II. Discussion

A. Legal Standard

"Federal Rule of Civil Procedure 8(a)(2) requires only . . . a short and plain statement of the claim showing that the pleader is entitled to relief, . . . in order to 'give the defendant fair notice of what the . . . claim is and the grounds upon which it rests.'" Bell Atl. Corp. v. Twombly, 127 S.Ct. 1955, 1964 (2007) (quoting Conley v. Gibson, 355 U.S. 41, 47 (1957)). "While a complaint attacked by a Rule 12(b)(6) motion to dismiss does not need detailed factual allegations, . . . a plaintiff's obligation to provide the . . . grounds . . . of his . . . entitle[ment] to relief . . . requires more than labels and conclusions, and a formulaic recitation of the elements of a cause of action will not do." Id. at 1964-65. "Factual allegations must be enough to raise a right to relief above the speculative level, . . . on the assumption that all the allegations in the complaint are true[.]" Id. at 1965. In other words, a complaint is subject to dismissal under Rule 12(b)(6) of the Federal Rules of Civil Procedure if a plaintiff is unable to articulate "enough facts to state a claim to relief that is plausible on its face." Id. at 1974.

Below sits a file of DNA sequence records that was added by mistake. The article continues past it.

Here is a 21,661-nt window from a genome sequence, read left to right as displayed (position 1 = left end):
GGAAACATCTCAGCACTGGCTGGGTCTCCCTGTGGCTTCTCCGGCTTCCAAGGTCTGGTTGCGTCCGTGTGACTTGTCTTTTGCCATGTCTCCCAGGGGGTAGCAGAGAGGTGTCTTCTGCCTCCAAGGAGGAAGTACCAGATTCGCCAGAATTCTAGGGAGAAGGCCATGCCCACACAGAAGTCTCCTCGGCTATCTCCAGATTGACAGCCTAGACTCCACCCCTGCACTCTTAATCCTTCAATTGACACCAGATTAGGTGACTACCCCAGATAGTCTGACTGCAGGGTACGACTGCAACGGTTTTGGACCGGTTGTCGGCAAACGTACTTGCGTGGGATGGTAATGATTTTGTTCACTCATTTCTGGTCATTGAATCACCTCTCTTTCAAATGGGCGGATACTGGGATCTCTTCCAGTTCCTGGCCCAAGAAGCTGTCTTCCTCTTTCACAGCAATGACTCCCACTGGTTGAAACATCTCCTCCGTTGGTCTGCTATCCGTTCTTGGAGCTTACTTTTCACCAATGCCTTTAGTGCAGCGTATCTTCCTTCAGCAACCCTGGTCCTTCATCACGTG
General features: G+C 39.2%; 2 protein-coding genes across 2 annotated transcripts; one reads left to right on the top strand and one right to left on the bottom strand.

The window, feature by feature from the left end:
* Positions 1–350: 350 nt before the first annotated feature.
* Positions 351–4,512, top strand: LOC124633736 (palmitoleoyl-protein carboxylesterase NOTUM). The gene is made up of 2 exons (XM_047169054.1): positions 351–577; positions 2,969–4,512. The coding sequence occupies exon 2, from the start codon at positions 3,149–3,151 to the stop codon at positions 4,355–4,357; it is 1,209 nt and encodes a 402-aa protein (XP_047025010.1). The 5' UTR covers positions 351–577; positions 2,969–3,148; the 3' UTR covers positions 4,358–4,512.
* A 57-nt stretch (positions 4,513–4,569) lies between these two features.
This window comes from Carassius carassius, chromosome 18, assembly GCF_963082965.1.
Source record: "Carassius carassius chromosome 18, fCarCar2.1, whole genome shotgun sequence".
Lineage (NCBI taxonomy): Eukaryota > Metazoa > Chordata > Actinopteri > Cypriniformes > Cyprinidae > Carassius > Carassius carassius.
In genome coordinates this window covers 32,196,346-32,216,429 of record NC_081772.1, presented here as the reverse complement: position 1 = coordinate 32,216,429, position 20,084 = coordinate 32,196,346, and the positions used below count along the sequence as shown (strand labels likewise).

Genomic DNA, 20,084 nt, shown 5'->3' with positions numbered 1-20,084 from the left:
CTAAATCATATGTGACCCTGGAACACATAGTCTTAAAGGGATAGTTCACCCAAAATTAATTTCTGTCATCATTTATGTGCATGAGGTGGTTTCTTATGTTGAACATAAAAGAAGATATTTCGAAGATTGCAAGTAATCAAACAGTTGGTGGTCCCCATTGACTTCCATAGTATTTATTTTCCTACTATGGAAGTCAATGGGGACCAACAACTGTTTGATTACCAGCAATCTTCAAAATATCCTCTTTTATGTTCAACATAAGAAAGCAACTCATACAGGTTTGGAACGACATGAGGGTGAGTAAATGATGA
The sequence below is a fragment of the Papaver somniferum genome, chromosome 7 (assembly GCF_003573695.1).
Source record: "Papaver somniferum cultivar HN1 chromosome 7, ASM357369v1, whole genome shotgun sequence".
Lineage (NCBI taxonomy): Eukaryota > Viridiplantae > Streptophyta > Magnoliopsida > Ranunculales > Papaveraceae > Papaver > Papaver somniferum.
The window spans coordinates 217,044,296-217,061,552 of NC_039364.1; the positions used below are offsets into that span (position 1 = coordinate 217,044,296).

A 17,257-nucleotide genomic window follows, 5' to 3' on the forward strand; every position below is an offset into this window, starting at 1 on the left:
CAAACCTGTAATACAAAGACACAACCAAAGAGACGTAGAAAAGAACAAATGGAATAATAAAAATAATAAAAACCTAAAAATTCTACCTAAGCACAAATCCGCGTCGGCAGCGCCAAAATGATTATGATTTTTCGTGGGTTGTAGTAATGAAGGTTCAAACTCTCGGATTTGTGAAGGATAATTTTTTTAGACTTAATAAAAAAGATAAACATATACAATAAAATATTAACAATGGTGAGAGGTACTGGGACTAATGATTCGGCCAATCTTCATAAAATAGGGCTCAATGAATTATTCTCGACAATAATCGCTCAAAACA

In ruling on a Rule 12(b)(6) motion a court must accept as true all allegations in the complaint and all reasonable inferences that can be drawn therefrom, and view them in the light most favorable to the non-moving party. See Mid Am. Title Co. v. Kirk, 991 F.2d 417, 419 (7th Cir. 1993). While a court will accept well-pled allegations as true for the purposes of the motion, it will not accept unsupported conclusions, unwarranted inferences, or sweeping legal conclusions cast in the form of factual allegations. See First Ins. Funding Corp. v. Federal Ins. Co., 284 F.3d 799, 804 (7th Cir. 2002). Moreover, the claimant must set forth sufficient information to outline the elements of his or her claims or to permit inferences to be drawn that the elements exist. See Strauss v. City of Chicago, 760 F.2d 765, 767-68 (7th Cir. 1985) (the absence of any facts to support a plaintiff's claim renders the allegations of a complaint mere legal conclusions subject to dismissal). A complaint should not be dismissed pursuant to Rule 12(b)(6) unless it fails it provide fair notice of what the claim is and the grounds upon which it rests or it is apparent from the face of the complaint that under no plausible facts may relief be granted. See St. John's United Church of Christ v. City of Chicago, 502 F.3d 616, 625 (7th Cir. 2007) (citing Bell Atl. Corp., 127 S.Ct. at 1974).*fn1

B. ERISA Preemption